The U.S. Small Business Administration (SBA) has announced that several four-state counties are now eligible for an economic disaster loan of up to $ 2 million.
Smaller businesses eligible for disaster relief due to drought
Loans are only available to small non-farm businesses, small agricultural cooperatives and small aquaculture businesses, as well as most private non-profit organizations of any size. The funds should help companies in Hawaii, Texas, Idaho and Kansas affected by recent natural disasters meet their financial obligations and operating expenses.
Eligibility for SBA Disaster Loan
Director Tanya N. Garfield of the SBA’s Western Disaster Field Operations Center explained the eligibility requirements: “Eligibility for these loans is based solely on the financial impact of the disaster and not on no real damage to property.
“These loans have an interest rate of 2.94 per cent for businesses and 1.875 per cent for private non-profit organizations for a maximum term of 30 years and are available for small businesses and most private non-profit organizations lack the financial capacity to offset the adverse impact without difficulty. ”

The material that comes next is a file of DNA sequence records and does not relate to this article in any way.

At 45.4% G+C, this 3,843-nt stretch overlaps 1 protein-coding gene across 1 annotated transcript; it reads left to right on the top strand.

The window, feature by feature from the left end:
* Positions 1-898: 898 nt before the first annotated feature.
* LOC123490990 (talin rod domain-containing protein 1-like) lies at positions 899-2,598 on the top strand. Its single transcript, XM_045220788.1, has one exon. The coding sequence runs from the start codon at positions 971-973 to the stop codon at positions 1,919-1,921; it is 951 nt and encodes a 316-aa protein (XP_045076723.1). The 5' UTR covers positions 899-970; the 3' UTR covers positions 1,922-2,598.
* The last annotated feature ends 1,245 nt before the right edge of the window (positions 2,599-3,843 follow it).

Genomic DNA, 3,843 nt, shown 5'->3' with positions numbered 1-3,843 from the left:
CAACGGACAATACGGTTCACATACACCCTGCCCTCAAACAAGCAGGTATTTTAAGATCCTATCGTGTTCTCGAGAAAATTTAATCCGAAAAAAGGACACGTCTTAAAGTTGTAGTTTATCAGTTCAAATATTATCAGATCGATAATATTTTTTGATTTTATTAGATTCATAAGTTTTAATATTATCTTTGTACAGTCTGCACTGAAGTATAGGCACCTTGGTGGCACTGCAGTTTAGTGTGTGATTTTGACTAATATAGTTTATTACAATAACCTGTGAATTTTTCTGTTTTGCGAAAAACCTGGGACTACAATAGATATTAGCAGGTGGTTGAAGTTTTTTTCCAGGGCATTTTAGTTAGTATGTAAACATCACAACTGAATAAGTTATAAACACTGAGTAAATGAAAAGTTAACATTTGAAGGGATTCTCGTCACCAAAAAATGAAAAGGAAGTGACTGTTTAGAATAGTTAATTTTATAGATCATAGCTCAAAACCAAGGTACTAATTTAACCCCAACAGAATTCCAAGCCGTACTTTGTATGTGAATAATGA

Applicants can apply online as well as receive additional information or download applications from the SBA Disaster Loan Assistance website.
Loans have been offered to small non-farm businesses in three counties in Hawaii to help offset some of the economic losses caused by declining incomes due to droughts in Honolulu and Kalawao counties that began in March. ‘this year. The counties eligible for low-interest federal disaster loans from the U.S. Small Business Administration are:
These loans for economic disasters were made possible in Hawaii after the recent drought was declared a disaster by the U.S. Secretary of Agriculture in May.
There are 22 counties in Texas where small non-farm businesses are now eligible to apply for federal low-interest disaster loans. These loans are also intended to help offset the economic losses caused by the drought that began in March. There are nine main counties that are eligible, including:
There are also 13 neighboring counties that are also eligible and include: Bee, Brazoria, Colorado, DeWitt, Goliad, Harris, Jefferson, Jim Wells, Kleberg, Lavaca, Liberty, St. Patrick and Wharton.
Small non-farm businesses in five Idaho counties and two neighboring Oregon counties are also eligible to apply for federal low-interest disaster loans from the U.S. Small Business Administration. Again, the loans should be used to offset the economic losses or the reduction in income caused by the March drought. The five eligible Idaho counties include one primary county and four neighboring Idaho counties, including:
The two neighboring counties in Oregon that are also eligible now are Baker and Wallowa.
Small non-farm businesses in five Kansas counties can also benefit from the SBA’s low-interest federal disaster loans. The drought also hit these counties hard, so small businesses can use the loans to make up for the economic losses caused by the disastrously dry climate. These counties include:
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